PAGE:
GE plans to buy 25,000 electric vehicles by 2015 for its own fleet and through its Capital Fleet Services business, which the company touts as the largest single electric-vehicle commitment to date.
GE says it will convert at least half of its 30,000 global fleet and will partner with fleet customers to deploy a total of 25,000 electric vehicles by 2015. The company will initially purchase 12,000 GM vehicles, starting with the Chevrolet Volt in 2011.
“Today’s announcement by GE regarding the purchase of 25,000 electric vehicles is significant, as this action will likely serve as the catalyst for other fleets. Additionally, we believe that GE’s action is a critical step in the role that fleets can play in utilizing more than 20 percent of the announced battery manufacturing capacity by 2015, thus helping accelerate the scale-driven cost reductions in advanced batteries,” said Oliver Hazimeh, partner and head of the global e-Mobility practice at PRTM, a global management consulting firm, in an e-mail statement.
As the Chevrolet Volts roll off production lines in November, GE says it is in position to deploy the supporting infrastructure to help its 65,000 global fleet customers convert and manage their fleets. The company also is poised to garner $500 million in near-term business with wide-scale electric-vehicle use.
In addition to owning one of the world’s largest fleets and operating a leading global fleet management business, GE offers a portfolio of product solutions including charging stations, circuit protection equipment and transformers that are needed for electric-vehicle infrastructure development.
As part of its electric-vehicle strategy, GE and Better Place recently announced a partnership to accelerate the global deployment of an electric-vehicle infrastructure, with one goal of converting corporate fleets to electric vehicles. The partnership leverages GE’s technology portfolio, smart grid expertise, and its new WattStation electric vehicle charger with Better Place’s EV services and infrastructure solution.
“Electric vehicle technology is real and ready for deployment and we are embracing the transformation with partners like GM and our fleet customers,” said GE chairman and CEO Jeff Immelt, in a statement. “By electrifying our own fleet, we will accelerate the adoption curve, drive scale, and move electric vehicles from anticipation to action.”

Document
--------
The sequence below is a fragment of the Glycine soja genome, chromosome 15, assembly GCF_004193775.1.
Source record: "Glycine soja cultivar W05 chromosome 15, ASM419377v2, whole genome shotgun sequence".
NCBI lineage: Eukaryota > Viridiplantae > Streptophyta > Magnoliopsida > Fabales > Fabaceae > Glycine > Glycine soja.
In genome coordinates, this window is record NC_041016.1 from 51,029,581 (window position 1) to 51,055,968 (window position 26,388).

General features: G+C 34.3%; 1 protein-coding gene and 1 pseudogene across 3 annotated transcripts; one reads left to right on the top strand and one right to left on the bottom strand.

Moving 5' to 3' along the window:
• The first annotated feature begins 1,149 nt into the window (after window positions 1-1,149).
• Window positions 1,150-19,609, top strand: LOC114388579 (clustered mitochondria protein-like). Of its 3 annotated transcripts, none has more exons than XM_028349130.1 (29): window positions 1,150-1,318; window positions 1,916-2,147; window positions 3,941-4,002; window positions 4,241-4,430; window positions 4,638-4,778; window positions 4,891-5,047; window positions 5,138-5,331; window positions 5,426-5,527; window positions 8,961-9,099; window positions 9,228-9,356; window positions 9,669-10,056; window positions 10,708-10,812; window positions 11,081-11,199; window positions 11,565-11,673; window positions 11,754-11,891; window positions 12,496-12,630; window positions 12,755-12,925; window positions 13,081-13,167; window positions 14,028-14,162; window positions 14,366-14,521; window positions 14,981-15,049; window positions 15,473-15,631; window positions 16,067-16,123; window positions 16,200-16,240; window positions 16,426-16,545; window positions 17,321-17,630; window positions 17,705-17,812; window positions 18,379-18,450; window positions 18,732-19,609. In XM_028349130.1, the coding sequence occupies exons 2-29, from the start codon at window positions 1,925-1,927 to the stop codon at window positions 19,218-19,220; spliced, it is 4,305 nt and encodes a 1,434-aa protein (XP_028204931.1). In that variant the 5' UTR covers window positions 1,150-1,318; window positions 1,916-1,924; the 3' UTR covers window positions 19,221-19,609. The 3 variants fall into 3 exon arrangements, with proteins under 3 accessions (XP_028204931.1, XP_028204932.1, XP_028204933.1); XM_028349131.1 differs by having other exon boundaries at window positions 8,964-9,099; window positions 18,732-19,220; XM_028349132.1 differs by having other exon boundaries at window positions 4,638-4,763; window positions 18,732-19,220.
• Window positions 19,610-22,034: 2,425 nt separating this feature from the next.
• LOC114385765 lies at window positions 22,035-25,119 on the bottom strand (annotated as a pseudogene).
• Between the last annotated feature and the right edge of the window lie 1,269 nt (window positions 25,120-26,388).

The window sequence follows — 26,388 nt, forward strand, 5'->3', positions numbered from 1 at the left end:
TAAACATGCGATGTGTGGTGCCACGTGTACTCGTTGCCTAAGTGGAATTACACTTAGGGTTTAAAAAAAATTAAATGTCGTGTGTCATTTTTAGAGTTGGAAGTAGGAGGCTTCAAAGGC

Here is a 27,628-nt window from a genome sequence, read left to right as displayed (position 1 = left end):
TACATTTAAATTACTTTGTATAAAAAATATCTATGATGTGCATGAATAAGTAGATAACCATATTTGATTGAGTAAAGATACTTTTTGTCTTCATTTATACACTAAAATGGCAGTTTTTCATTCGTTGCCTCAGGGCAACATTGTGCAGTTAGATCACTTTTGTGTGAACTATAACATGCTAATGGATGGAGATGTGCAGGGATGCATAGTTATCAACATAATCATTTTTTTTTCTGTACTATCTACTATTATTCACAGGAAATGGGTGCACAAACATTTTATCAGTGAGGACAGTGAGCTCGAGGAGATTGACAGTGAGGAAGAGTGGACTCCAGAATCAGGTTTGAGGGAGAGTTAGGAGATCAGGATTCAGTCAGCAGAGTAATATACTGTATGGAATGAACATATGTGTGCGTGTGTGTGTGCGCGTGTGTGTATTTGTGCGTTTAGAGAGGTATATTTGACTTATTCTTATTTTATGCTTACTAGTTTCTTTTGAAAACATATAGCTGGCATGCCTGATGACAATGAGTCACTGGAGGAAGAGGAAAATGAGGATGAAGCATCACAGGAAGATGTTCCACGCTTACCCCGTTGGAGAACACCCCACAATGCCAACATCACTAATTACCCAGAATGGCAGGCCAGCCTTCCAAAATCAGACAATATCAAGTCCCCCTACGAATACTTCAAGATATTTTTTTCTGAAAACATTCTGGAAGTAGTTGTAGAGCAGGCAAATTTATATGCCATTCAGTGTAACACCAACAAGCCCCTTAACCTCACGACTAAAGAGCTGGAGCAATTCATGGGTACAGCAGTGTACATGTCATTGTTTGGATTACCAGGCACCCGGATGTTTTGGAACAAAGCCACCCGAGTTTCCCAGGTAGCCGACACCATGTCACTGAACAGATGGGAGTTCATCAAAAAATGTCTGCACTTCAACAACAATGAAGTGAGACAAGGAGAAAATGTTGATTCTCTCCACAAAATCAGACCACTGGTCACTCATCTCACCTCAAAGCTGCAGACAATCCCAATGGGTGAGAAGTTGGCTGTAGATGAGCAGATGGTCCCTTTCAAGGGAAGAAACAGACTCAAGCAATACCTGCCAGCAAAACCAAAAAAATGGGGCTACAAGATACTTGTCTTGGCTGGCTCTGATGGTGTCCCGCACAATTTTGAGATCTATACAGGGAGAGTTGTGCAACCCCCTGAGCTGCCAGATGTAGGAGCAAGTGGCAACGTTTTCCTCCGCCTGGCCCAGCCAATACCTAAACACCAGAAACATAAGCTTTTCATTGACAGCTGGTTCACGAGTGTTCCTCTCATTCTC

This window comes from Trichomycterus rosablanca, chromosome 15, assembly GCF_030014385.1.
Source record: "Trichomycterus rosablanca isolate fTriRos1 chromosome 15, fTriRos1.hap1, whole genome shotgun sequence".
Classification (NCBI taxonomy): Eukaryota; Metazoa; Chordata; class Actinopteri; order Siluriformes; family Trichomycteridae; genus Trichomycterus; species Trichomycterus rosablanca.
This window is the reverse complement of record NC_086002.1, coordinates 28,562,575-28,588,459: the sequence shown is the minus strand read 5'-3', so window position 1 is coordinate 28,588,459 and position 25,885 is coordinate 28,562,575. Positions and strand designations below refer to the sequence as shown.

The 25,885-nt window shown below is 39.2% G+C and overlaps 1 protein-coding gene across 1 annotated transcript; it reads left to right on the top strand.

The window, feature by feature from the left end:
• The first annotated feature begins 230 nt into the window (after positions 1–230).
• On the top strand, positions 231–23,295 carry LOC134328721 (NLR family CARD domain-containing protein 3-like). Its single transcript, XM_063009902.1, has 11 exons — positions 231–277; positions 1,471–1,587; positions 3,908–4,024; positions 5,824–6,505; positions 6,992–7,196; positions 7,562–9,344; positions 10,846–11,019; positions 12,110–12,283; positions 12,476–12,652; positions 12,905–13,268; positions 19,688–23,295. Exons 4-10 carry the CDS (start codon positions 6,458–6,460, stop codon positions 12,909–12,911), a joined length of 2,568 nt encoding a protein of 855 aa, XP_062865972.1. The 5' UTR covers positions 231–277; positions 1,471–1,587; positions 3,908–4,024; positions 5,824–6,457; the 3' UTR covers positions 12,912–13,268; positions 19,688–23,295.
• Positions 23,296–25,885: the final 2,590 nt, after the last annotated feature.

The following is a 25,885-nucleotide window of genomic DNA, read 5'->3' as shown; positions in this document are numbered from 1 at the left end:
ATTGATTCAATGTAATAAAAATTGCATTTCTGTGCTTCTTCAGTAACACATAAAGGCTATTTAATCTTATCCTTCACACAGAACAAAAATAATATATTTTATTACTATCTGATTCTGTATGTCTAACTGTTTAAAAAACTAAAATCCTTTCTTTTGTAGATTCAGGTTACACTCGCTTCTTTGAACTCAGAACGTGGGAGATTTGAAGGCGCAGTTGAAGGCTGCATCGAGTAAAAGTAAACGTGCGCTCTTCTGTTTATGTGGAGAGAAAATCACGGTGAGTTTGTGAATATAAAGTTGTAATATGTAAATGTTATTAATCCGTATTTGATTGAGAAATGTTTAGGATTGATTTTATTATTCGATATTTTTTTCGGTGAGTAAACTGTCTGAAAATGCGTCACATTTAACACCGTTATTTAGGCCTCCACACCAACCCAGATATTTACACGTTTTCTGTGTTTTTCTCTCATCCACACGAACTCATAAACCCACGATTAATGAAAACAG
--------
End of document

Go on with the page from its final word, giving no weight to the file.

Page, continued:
GE also announced two electric-vehicle customer experience and learning centers to provide customers, employees and researchers first-hand access to electric vehicles and developing technologies. These centers will monitor and evaluate vehicle performance and charging behaviors, driver experiences, service requirements, and operational efficiencies, says GE.
One will be located outside of Detroit, in Van Buren Township, Michigan, as part of GE’s Advanced Manufacturing and Software Technology Center. The other will be located at GE Capital’s Fleet Services business headquarters in Eden Prairie, Minnesota, with several other centers to be announced in 2011.
GE also released an electric-vehicle readiness toolkit at the ecomagination.com Website to help municipalities, customers, and individuals prepare for wide-scale electric vehicle deployment.
“It is vital that fleet owners and operators lead the way in this transformation, as GE is doing today,” said Robbie Diamond, president and CEO of the Electrification Coalition (EC), in a statement. “I thank GE, and look forward to working with them as we continue our efforts to accelerate the deployment of electric vehicles in order to combat the economic, environmental, and national security threats posed by oil dependence,” he added.
GE is a member of the Electrification Coalition, which launched in 2009. EC plans to release its “Fleet Electrification Roadmap” report on November 15, which will provide an analysis on the economics of electric vehicles for fleet operators.